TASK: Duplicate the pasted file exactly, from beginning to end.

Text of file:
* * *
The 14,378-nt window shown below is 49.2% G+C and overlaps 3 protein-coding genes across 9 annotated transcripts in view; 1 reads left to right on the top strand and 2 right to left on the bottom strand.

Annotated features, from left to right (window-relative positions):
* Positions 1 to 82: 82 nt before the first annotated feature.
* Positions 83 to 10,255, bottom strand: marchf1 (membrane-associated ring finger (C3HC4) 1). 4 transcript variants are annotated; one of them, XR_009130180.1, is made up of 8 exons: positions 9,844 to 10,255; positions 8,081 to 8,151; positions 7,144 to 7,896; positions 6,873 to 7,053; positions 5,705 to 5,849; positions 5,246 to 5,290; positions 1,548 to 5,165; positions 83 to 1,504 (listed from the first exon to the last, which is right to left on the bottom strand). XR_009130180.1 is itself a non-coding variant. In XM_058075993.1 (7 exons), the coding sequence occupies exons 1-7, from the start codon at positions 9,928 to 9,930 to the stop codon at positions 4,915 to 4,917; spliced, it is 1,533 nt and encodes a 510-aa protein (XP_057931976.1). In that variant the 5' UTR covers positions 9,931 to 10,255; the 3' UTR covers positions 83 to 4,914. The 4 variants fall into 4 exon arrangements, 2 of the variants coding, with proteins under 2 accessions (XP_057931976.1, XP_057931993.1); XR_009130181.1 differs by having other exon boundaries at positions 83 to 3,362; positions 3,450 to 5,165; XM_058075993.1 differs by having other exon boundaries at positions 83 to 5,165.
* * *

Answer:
The 14,378-nt window shown below is 49.2% G+C and overlaps 3 protein-coding genes across 9 annotated transcripts in view; 1 reads left to right on the top strand and 2 right to left on the bottom strand.

Annotated features, from left to right (window-relative positions):
* Positions 1 to 82: 82 nt before the first annotated feature.
* Positions 83 to 10,255, bottom strand: marchf1 (membrane-associated ring finger (C3HC4) 1). 4 transcript variants are annotated; one of them, XR_009130180.1, is made up of 8 exons: positions 9,844 to 10,255; positions 8,081 to 8,151; positions 7,144 to 7,896; positions 6,873 to 7,053; positions 5,705 to 5,849; positions 5,246 to 5,290; positions 1,548 to 5,165; positions 83 to 1,504 (listed from the first exon to the last, which is right to left on the bottom strand). XR_009130180.1 is itself a non-coding variant. In XM_058075993.1 (7 exons), the coding sequence occupies exons 1-7, from the start codon at positions 9,928 to 9,930 to the stop codon at positions 4,915 to 4,917; spliced, it is 1,533 nt and encodes a 510-aa protein (XP_057931976.1). In that variant the 5' UTR covers positions 9,931 to 10,255; the 3' UTR covers positions 83 to 4,914. The 4 variants fall into 4 exon arrangements, 2 of the variants coding, with proteins under 2 accessions (XP_057931976.1, XP_057931993.1); XR_009130181.1 differs by having other exon boundaries at positions 83 to 3,362; positions 3,450 to 5,165; XM_058075993.1 differs by having other exon boundaries at positions 83 to 5,165.